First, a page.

Supporter questions

No one chooses to become a refugee

Life for a refugee is brutal. A refugee is a person who had a very short time to make the worst decision anyone can face: to stay where they are and be killed, or to run to a place where they will be isolated, despised, maltreated and quite probably thrown out or continually moved from camp to detention centre and back again. The moment everything changed for the refugee was when they had to choose between the two greatest fears of a human being: death or loneliness.

What is it like being a newly arrived refugee?

We take established ‘supports’ for granted: supportive friends, an income, meaningful work, a home within our known community, our familiar language, our good health, our pets, our faith and belief systems, our familiar culture, routine and environment, our sense of self and identity. Imagine most of your supports wiped out, gone. How mentally resilient are any of us when we’ve lost that much?

Imagine you’ve been told you’ve got ten minutes to pack and can only take what you can carry. Imagine being dropped into Sudan and told to get over the trauma, learn the language, get a job, find a home, build a life, support yourself.

If you are among the up to 30% or 40% of refugees who have been tortured by governments or militia, being resettled is even more difficult. You can help such a person - one person at a time - recover. This is probably why you’re exploring these pages. Thank you.

Why might someone like me consider giving?

A former refugee is waiting; she needs you now to recover from torture, rape and trauma. With your gift, our Counsellors can help her. Imagine how she’ll feel, knowing someone as caring as you reached out when she needed you the most. Can you see her face as she realises someone does care?

You’re one person, but you have the power to do something amazing. You can utterly change someone’s life.

The UN Convention Against Torture requires signatory countries to provide psychological rehabilitation services as soon as possible after torture, with victims able to make their own choice between a non-governmental or state provider. Your values likely align with those of the UN. You don’t want to see a former refugee on a waiting list, you’d like to see them helped as soon as possible. Ten to twenty former refugees have been waiting up to several months recently. Your gift will speed up their support.

You like to see others get a fair go at rebuilding their life when something catastrophic has befallen them, as in this short video.

This short video illustrates a wondrous outcome of generosity. Will you help with a gift today?

How have former refugees described their help?

I feel a great burden has fallen off my shoulders and that feeling of depression is gone. You have helped me make that positive step toward the future and given me a sense of hope.”

“My nightmares have reduced to one a week. Now, I sleep in comfort without using sedatives.”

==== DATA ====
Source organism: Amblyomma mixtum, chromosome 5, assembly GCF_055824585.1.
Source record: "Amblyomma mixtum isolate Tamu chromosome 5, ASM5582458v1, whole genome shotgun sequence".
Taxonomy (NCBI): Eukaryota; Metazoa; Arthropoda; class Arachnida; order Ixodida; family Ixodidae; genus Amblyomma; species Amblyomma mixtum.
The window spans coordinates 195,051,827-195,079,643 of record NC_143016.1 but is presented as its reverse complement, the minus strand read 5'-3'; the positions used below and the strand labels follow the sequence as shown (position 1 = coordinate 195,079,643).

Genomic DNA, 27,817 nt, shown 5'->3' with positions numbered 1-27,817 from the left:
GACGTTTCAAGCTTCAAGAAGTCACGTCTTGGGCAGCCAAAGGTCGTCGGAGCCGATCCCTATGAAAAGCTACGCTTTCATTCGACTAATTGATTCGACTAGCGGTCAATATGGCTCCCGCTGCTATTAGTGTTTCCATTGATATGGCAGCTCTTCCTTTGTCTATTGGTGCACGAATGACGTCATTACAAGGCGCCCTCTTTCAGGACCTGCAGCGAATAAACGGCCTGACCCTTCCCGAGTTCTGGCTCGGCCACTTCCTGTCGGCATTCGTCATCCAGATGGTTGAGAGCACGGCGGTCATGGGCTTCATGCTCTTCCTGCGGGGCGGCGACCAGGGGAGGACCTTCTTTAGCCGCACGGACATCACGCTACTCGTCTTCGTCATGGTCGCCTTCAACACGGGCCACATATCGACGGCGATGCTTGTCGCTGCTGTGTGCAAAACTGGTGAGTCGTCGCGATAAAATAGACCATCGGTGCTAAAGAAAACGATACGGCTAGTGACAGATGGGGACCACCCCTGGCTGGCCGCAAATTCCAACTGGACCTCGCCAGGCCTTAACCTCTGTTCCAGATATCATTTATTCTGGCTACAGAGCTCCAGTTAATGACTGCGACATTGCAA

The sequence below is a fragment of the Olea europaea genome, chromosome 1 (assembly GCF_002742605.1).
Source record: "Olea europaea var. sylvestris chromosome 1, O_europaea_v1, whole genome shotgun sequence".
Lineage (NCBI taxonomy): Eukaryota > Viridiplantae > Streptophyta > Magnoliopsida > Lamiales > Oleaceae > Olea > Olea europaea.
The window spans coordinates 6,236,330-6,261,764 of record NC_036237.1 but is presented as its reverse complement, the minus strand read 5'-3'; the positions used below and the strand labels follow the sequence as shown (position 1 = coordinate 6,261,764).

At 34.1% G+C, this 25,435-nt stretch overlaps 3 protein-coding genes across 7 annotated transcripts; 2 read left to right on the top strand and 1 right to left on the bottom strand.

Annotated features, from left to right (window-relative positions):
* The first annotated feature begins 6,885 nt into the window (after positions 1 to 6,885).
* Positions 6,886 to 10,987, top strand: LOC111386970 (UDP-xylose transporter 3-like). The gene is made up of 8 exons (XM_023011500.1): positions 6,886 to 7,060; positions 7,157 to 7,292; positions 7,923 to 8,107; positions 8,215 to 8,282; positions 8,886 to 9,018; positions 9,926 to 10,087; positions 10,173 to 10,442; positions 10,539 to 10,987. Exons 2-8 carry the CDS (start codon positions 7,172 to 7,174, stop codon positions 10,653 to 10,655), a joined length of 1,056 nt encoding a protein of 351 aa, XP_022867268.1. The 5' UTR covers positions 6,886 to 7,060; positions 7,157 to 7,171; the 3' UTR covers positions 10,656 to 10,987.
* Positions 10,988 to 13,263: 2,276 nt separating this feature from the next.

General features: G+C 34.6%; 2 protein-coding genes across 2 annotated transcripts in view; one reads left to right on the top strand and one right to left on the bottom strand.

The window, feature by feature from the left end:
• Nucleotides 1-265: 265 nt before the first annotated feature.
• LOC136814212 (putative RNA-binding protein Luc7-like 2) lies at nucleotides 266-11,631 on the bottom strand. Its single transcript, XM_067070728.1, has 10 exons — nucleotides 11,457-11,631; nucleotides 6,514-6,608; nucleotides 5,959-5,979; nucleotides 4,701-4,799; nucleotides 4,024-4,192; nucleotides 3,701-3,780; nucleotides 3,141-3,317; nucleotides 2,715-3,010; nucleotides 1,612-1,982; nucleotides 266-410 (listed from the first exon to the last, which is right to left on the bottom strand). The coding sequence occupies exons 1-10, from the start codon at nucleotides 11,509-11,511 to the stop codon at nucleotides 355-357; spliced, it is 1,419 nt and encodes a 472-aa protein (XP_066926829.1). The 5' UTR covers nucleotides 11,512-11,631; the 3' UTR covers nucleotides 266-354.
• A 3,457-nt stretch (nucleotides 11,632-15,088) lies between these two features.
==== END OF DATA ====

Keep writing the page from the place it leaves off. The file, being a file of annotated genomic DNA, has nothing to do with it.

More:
“Your organisation saved my life. Helped keep me safe in my hopeless times. Helped me with self care, positive thinking, confidence building. Helped me feel listened to and understood. Encouraged me, gave me hope in my life, and helped me believe in my dreams.”

“Your psychiatrist assured me I was not crazy. I practiced my English skills, was connected to the medical centre, learnt new skills, including communication and self awareness skills, improved my confidence.”

“You have a very hard job, because it is your job to put the soul back in the body.”

“I thank you from my heart for helping me with my sorrow. Because of you, I now lead a normal life”

What’s it like being a Counsellor?

It’s bittersweet: stories of resilience, but also lingering anguish. Main preoccupations are the welfare and whereabouts of their families, desperation to reunite with them. Many can reach overseas family by phone, but learn distressing news in doing so.

That phone call to donate, was it legitimate?

Ours is a small organisation and we use the services of a reputable call centre.  Lynlee Aitcheson from Telebell (phone 06 8707 555) will ask you if you are able to support by credit card.  If you prefer, you can donate by one of the ways described on the donation page.

Where have former refugees being helped originally lived?

In the year to June 2014, over half came from Colombia, 17% were refugees from Iraq, 8% from Afghanistan, 6% from Myanmar and the balance from Iran, Eritrea and Sri Lanka.

Many have fled wars. Here’s a short video from the UK showing the impact on children of fleeing a war. It’s safe to watch, not produced by our organisation but will give you context around the traumas of child refugees, or adult refugees carrying childhood traumas.

Video: Sensitive insights into the lives of children caught up in war. Your donation will help heal the after-effects.

How will you spend my donation?

We’ll deliver your kind help by supporting one former refugee, their family and their community.

Torture has profound long-term effects. Physical reminders include headaches, chronic pain and respiratory problems. The psychological damage is often worse. Living with constant fear, debilitating depression and regular panic attacks prevents survivors from caring for themselves, their families, and contributing to their communities. But healing is possible, with your help we can lead those we help towards it.

We help survivors rebuild their lives so torture is in their past and not re-lived every day.

What exactly do you do for clients in “the clinical work”?

Counsellor/Advocates work with a Consultant Psychiatrist and use treatment methods tailored to an individual’s needs. These can include:

  • Cognitive behavioural therapy (CBT), a structured, short-term, present-oriented psychotherapy for depression, directed toward solving current problems and modifying inaccurate and/or unhelpful thinking and behaviour.